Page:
I'm working on a Desktop App in C# that communicates with a Java backend hosted AWS. I want to deploy on multiple instances and use an Application Load Balancer with sticky sessions but as Far as I know it is based on cookies to route the request.

So far I can only think on 2 solutions :

  1. Handle cookies on my Desktop App, so my question if it is a bad practice
  2. Create my own load balancer on a different instance and route based on an http header.

I would like your opinion about these 2 solutions, which one do you think complies the most with good practices.


1 Answer 1


In principle, there's no problem with using HTTP/REST to communicate between a desktop app and a backend. In that context, it can also be a great idea to use various HTTP features. This might include cookies, though your client code will probably not implement a full-fledged “cookie jar”. And it would be unusual to create a backend API that expects you to use cookies, with Authorization: Bearer TOKEN headers being more common.

What is a bad practice though is sticky sessions. You might want to use sticky sessions when your backend has multiple instances for load-balancing, and each instance stores its own per-session data, in particular if that per-session data is stored in memory. This leads to a host of problems, notably that sessions are logged out if you need to restart an instance, that you can't scale up or down easily, and that it's not fault-tolerant.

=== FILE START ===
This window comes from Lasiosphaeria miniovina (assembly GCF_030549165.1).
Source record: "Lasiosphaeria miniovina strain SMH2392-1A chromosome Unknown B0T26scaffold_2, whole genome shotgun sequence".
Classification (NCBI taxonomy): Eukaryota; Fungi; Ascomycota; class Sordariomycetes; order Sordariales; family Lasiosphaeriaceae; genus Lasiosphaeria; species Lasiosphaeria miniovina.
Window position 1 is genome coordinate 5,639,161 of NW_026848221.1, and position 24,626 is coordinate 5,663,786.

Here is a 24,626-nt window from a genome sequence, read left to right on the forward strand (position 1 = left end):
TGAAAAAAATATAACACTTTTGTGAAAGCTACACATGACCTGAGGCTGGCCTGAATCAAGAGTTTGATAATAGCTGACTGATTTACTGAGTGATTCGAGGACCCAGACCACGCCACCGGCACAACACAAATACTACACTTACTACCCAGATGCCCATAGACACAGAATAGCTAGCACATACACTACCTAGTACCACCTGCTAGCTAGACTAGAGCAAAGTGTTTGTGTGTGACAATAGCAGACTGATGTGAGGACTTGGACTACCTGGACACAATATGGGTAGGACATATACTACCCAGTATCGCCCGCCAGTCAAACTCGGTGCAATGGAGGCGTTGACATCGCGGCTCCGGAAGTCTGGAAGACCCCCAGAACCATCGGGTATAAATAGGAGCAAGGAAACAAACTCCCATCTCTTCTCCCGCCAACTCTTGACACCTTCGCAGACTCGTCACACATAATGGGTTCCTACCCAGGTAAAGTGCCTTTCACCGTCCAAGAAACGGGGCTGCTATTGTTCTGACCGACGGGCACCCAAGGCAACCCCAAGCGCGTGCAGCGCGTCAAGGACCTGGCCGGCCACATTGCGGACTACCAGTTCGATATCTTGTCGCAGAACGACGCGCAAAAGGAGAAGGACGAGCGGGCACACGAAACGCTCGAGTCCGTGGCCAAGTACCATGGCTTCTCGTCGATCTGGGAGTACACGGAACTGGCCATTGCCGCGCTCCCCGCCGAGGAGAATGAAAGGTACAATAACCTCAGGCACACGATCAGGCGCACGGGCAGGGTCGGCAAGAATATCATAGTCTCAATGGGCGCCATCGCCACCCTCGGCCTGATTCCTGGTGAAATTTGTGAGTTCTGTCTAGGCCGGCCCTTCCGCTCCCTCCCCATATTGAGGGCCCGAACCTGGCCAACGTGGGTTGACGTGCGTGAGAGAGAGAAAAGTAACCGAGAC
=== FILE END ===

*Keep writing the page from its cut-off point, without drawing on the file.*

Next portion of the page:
Industry best practice very clearly is that such backend instances should be stateless – if they need to persist any data beyond a request, that data should be externalized into a database. Then, you can freely load balance without having to consider which instance handled which session. Consider reading The 12 Factor App, in particular point VI: Execute the app as one or more stateless processes.

I would only consider deviating from this best practice and start using sticky sessions if the API in question is extremely latency sensitive, so that the extra millisecond for connecting to a shared session storage database (e.g. Redis) would be intolerable.

  • Hi, Thanks for your reply, for session replication I use tomcat clusters in a multicast membership, this allows me to keep the same session even if the instance starting it is shutdown Commented Sep 22, 2022 at 7:04
  • 1
    @HichamZouarhi If you use session replication, then you don't need sticky sessions. Note that Tomcat's default session replication is in-memory, and session data will still get lost if the entire cluster shuts down.
    – amon
    Commented Sep 22, 2022 at 8:33

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